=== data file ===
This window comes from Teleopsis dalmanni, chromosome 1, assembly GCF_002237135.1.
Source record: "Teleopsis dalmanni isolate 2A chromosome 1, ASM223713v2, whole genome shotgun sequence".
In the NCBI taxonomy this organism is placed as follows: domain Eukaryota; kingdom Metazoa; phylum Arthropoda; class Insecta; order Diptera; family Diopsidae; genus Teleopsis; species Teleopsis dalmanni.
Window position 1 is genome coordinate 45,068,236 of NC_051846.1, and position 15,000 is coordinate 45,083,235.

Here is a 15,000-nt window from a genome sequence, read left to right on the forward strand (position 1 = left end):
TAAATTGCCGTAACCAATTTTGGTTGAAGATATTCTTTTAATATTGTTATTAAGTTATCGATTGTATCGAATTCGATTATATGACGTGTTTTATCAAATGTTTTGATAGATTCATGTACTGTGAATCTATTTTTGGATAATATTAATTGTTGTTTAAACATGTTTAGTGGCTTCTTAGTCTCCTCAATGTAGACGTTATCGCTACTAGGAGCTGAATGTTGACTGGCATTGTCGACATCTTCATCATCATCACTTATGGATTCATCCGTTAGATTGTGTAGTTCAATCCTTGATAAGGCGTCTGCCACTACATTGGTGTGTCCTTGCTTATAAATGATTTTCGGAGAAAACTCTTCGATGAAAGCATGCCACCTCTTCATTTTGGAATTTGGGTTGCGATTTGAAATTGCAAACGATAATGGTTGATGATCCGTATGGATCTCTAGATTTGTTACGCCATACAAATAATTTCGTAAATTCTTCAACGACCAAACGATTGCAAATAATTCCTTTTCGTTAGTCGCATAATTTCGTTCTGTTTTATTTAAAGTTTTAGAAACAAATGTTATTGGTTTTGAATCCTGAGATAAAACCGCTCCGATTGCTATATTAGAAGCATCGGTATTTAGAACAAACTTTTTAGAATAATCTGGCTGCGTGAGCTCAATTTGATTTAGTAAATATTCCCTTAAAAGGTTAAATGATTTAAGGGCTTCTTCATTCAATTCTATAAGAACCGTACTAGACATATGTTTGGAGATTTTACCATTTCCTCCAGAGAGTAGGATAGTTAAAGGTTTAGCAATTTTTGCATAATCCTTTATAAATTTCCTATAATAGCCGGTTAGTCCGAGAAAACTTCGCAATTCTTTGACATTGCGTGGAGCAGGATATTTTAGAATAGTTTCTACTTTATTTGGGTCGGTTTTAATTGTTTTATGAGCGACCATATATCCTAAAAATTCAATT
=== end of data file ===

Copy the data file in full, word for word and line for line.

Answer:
This window comes from Teleopsis dalmanni, chromosome 1, assembly GCF_002237135.1.
Source record: "Teleopsis dalmanni isolate 2A chromosome 1, ASM223713v2, whole genome shotgun sequence".
In the NCBI taxonomy this organism is placed as follows: domain Eukaryota; kingdom Metazoa; phylum Arthropoda; class Insecta; order Diptera; family Diopsidae; genus Teleopsis; species Teleopsis dalmanni.
Window position 1 is genome coordinate 45,068,236 of NC_051846.1, and position 15,000 is coordinate 45,083,235.

Here is a 15,000-nt window from a genome sequence, read left to right on the forward strand (position 1 = left end):
TAAATTGCCGTAACCAATTTTGGTTGAAGATATTCTTTTAATATTGTTATTAAGTTATCGATTGTATCGAATTCGATTATATGACGTGTTTTATCAAATGTTTTGATAGATTCATGTACTGTGAATCTATTTTTGGATAATATTAATTGTTGTTTAAACATGTTTAGTGGCTTCTTAGTCTCCTCAATGTAGACGTTATCGCTACTAGGAGCTGAATGTTGACTGGCATTGTCGACATCTTCATCATCATCACTTATGGATTCATCCGTTAGATTGTGTAGTTCAATCCTTGATAAGGCGTCTGCCACTACATTGGTGTGTCCTTGCTTATAAATGATTTTCGGAGAAAACTCTTCGATGAAAGCATGCCACCTCTTCATTTTGGAATTTGGGTTGCGATTTGAAATTGCAAACGATAATGGTTGATGATCCGTATGGATCTCTAGATTTGTTACGCCATACAAATAATTTCGTAAATTCTTCAACGACCAAACGATTGCAAATAATTCCTTTTCGTTAGTCGCATAATTTCGTTCTGTTTTATTTAAAGTTTTAGAAACAAATGTTATTGGTTTTGAATCCTGAGATAAAACCGCTCCGATTGCTATATTAGAAGCATCGGTATTTAGAACAAACTTTTTAGAATAATCTGGCTGCGTGAGCTCAATTTGATTTAGTAAATATTCCCTTAAAAGGTTAAATGATTTAAGGGCTTCTTCATTCAATTCTATAAGAACCGTACTAGACATATGTTTGGAGATTTTACCATTTCCTCCAGAGAGTAGGATAGTTAAAGGTTTAGCAATTTTTGCATAATCCTTTATAAATTTCCTATAATAGCCGGTTAGTCCGAGAAAACTTCGCAATTCTTTGACATTGCGTGGAGCAGGATATTTTAGAATAGTTTCTACTTTATTTGGGTCGGTTTTAATTGTTTTATGAGCGACCATATATCCTAAAAATTCAATT